The most wanted man in Russia, Chechen warlord Shamil Basayev, has been killed today by the country's special forces. While the precise circumstances of his death have yet to be publicized, one can only hope that his final breaths on planet Earth were marked by an intolerable level of pain.
Basayev was among the most notorious leaders of the Chechen separatist movement. The initiation of his murderous campaign against innocents coincided with the Russian invasion of Chechnya in 1994, when he became one of the leading commanders of the Chechen guerrillas. Basayev's meteoric rise to prominence in the terrorist ranks was facilitated by his sheer barbarity on the battlefield, where he made perfectly clear that no one was immune from punishment — not women and especially not children.
Basayev's extensive resume of terrorist activities is second only to Osama bin Laden. Still, Basayev will be most remembered for his role in the Beslan school attack in 2004.
The three-day standoff began on September first at School Number One in the Russian town of Beslan in North Ossetia. Over 1200 school children and adults were taken hostage by armed Islamist terrorists, who were demanding a full withdrawal of Russian troops from Chechnya. The three-day standoff came to an end on September third, when shooting broke out between the terrorist captors and Russia's special forces. Of the 344 innocent civilians that were killed over the course of the hostage crisis, the majority of them were children.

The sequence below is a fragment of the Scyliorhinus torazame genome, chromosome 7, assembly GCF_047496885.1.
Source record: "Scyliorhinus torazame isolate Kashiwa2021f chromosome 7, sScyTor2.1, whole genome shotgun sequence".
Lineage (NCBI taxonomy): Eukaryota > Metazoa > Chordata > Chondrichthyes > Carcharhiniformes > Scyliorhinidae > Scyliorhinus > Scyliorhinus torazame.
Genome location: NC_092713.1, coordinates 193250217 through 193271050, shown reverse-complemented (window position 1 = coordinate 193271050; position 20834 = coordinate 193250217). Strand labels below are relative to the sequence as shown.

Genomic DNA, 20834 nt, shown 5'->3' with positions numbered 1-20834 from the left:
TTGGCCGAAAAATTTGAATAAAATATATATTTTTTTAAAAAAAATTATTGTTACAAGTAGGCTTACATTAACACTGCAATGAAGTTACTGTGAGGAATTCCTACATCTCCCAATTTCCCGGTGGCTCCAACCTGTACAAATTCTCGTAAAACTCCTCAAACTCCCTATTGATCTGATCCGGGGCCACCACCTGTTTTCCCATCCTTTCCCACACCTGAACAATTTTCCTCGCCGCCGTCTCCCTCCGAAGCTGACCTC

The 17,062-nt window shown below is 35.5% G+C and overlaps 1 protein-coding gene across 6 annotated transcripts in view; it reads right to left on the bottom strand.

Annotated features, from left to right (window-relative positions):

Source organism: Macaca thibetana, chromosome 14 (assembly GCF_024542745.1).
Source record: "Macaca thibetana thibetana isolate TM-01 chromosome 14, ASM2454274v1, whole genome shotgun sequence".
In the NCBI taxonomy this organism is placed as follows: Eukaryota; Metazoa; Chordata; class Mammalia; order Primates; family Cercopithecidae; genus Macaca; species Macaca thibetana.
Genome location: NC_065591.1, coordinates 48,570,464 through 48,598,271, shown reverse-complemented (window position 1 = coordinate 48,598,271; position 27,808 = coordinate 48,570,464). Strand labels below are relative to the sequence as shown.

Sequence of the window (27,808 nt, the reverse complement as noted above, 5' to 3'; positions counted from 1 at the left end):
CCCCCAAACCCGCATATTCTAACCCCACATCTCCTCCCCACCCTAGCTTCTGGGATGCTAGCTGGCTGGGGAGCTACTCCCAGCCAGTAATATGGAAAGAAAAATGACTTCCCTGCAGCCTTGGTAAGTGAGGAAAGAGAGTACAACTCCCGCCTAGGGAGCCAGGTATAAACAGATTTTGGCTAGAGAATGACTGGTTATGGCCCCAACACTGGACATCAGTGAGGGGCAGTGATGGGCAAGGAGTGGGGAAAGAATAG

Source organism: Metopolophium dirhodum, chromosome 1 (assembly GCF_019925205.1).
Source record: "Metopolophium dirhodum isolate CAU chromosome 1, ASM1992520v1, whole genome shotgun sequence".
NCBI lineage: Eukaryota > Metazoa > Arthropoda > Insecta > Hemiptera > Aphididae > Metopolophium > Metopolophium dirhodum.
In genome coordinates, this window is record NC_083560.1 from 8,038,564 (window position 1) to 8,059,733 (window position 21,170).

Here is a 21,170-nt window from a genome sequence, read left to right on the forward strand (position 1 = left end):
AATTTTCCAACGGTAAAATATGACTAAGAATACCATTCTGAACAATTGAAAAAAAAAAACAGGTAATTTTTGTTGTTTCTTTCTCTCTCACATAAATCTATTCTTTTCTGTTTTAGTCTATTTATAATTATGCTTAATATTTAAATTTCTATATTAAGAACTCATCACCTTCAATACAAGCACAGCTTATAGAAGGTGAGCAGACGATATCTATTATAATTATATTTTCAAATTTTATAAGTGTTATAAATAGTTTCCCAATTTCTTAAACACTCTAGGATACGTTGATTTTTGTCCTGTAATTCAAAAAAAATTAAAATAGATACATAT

Days later, Russia's Federal Security Service announced a $10 million reward for information that would lead to the "neutralization" of Basayev and Aslan Maskhadov, who jointly masterminded the hostage attack.
It is not yet clear whether the circumstances of Basayev's death warrant payment on the bounty. Of course, it's not for money that Russians are celebrating today.
"This is retaliation he deserves for killing our children in Beslan, Budennovsk, all the terrorist acts his bandits perpetrated in Moscow and other regions of Russia, including Ingushetia and the Chechen Republic," FSB chief Nikolai Patrushev Patrushev said.